Paris offered Microsoft discount

The French capital is reported to have been offered up to 60 percent off the cost of its Microsoft licences

Microsoft has offered a 60 percent cut off the prices of its licences for three years to the city of Paris. It's a tactic that bore no fruit in Munich when the German city government opted for open-source software on 14,000 desktops earlier this month.

Will the software giant be more convincing in Paris and stop the French making the swap? Faced with the possibility of losing the French capital, Gates and chums have opted for the same tactic that they used in Bavaria when confronted with customers making eyes at Linux or OpenOffice: agreeing to take a knife to the cost of licences.

According to French daily Libération, in January, Microsoft made an offer to Philipped Schil, the Paris mayoral authorities' director of information technology and systems -- an offer cutting licence prices by around 60 percent for the local government's computers, which meant some 15,000 PCs. In financial terms, the bill for three years would drop from €13.27m to €5.65m.

The overhaul of the Paris administration's IT environment will cost about €160m and will be carried out as part of a three-year framework, from 2004 until 2007. Modernisation has been the order of the day since Bertrand Delanoë took political office in Paris. Delanoë was elected for the Socialist party at the head of a coalition with the Greens in March 2001.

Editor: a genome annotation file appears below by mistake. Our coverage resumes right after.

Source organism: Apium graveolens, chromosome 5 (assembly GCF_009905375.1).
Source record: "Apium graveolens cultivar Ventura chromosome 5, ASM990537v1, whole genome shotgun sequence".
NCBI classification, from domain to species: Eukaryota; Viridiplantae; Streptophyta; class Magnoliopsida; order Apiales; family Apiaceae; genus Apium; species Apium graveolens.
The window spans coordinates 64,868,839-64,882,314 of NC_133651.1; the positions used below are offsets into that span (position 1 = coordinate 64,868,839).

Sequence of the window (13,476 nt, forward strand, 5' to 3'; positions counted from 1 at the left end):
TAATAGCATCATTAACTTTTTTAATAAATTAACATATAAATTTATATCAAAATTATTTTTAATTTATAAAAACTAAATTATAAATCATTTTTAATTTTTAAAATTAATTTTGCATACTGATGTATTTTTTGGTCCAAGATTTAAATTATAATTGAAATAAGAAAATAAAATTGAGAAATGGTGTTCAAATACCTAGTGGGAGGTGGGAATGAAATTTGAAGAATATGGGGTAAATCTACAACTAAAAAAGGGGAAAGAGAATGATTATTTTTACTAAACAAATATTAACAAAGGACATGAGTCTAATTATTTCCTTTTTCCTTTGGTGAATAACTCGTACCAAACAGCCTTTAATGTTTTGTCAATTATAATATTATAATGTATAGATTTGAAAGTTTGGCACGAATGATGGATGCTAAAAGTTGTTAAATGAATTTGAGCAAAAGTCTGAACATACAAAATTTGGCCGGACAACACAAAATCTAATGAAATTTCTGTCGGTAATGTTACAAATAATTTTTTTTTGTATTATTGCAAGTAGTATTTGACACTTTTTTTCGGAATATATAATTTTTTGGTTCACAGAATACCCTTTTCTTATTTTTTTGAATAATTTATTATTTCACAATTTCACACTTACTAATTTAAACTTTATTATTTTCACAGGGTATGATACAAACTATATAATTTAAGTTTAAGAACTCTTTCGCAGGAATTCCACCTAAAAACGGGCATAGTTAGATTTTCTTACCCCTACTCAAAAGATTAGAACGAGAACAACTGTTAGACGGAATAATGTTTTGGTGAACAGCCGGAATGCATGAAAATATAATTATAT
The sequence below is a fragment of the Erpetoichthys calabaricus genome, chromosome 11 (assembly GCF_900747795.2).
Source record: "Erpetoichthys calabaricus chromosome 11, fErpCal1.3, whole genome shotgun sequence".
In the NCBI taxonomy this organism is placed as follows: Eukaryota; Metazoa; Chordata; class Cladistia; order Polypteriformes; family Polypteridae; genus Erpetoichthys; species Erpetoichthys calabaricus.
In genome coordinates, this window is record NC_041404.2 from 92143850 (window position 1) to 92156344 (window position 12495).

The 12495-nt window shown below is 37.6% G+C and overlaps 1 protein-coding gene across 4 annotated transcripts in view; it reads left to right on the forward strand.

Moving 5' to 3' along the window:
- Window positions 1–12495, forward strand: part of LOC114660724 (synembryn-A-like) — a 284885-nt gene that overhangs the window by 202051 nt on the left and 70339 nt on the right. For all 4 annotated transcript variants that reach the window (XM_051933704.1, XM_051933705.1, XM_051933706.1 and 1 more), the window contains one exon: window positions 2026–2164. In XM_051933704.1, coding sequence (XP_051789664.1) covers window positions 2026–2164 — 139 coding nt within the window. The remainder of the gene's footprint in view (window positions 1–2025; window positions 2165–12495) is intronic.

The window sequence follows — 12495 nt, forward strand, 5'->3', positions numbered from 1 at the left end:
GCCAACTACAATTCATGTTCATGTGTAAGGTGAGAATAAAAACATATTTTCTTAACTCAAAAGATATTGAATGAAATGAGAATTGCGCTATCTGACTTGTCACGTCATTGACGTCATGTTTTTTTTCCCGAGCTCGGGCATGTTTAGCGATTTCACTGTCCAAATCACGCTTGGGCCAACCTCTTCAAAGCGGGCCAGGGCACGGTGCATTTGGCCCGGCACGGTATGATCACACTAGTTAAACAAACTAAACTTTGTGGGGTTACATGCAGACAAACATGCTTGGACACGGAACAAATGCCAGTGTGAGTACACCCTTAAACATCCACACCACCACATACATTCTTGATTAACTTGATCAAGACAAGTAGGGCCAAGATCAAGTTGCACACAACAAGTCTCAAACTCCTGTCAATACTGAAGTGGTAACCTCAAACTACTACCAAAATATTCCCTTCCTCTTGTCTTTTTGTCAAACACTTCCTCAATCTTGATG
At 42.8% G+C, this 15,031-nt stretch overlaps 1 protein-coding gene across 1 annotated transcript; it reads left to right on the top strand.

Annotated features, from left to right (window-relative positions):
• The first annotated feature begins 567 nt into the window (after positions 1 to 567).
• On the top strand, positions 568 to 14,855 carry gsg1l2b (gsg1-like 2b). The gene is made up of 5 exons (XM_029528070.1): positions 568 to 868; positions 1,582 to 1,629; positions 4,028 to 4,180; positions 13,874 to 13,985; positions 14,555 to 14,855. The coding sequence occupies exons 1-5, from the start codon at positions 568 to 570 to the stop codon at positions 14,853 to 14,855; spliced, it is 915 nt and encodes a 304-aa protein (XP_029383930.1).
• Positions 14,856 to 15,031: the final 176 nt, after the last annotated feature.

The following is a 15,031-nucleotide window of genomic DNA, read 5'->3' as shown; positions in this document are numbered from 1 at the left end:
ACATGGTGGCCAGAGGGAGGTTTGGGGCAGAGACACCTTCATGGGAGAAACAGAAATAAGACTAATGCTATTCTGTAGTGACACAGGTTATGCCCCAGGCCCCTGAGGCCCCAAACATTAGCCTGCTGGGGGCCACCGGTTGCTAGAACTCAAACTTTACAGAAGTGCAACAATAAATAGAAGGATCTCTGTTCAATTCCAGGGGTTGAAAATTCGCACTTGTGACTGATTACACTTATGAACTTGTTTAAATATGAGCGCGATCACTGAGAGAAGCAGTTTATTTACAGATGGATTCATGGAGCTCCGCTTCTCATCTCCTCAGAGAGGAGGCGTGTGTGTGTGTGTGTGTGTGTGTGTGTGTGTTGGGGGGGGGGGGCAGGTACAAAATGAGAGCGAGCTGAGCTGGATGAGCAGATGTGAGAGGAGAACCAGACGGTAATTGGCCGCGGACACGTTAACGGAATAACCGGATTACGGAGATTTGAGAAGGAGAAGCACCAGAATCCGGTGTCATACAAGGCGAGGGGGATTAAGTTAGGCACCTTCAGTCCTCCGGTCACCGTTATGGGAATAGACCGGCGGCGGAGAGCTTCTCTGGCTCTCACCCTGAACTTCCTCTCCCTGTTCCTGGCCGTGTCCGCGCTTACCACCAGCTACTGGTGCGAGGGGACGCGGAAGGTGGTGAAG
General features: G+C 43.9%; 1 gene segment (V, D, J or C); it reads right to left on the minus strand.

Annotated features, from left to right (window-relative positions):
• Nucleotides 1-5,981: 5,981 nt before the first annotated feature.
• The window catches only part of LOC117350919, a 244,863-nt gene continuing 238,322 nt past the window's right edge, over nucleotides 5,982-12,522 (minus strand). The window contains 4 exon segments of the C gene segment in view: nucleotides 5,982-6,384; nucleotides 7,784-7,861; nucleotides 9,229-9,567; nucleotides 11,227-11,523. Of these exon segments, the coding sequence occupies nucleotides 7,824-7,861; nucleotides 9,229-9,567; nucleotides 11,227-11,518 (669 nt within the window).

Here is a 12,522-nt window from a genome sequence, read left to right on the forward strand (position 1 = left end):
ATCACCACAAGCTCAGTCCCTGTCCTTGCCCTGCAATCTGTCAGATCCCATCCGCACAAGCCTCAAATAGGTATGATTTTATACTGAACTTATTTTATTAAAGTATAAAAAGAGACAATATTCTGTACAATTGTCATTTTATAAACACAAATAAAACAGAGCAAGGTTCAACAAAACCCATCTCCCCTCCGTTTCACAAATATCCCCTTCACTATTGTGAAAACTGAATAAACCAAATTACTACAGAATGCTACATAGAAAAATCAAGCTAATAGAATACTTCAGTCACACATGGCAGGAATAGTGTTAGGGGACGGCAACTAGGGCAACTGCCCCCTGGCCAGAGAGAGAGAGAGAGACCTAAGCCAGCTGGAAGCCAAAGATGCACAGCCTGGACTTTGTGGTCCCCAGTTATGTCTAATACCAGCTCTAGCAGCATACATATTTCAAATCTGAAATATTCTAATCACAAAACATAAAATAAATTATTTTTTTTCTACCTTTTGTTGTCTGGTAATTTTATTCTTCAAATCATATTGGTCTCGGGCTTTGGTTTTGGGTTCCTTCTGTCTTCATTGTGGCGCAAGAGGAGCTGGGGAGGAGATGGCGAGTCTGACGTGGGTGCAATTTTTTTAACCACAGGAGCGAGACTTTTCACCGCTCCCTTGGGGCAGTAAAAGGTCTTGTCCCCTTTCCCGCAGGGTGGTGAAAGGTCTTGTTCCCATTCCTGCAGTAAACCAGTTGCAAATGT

The overhaul could well have prompted the city to look towards Munich, which, following a study from Unilog, decided in May 2003 to replace Windows and other Microsoft products with open-source software.

The Bavarian capital has just agreed on a migration calendar, which will last until 2008. Jens Mühlhaus, a representative of the Greens on the city council, said the decision wasn't taken solely for economic reasons -- strategic and political reasoning had also come into it.

Delanoë's services have also ordered a conversion study from the French Unilog and some of its representatives have been to Munich several times to study the Bavarian initiative.

The estimate seen by Libération was dated from January -- well before Paris went to Unilog France for a study into open source. Rumours of an even greater discount -- to the tune of 80 per cent -- were also circulating.

The IT section of the socialist party, Temps reels, has been loudly calling for open-source software and recently sent an open letter to the Mayor of Paris signed by several of the party's MPs.

When questioned by ZDNet France, the Paris council refused to confirm or deny the figures put forward by Libération

A spokesman said: "This won't be a political decision, however. The study ordered from Unilog is to help us determine the financial consequences and the timeframe and staff training of any eventual migration."

The results of the study will be made public "in the coming weeks" but the decision on whether to migrate or not "won't be necessarily immediate; there isn't a set calendar".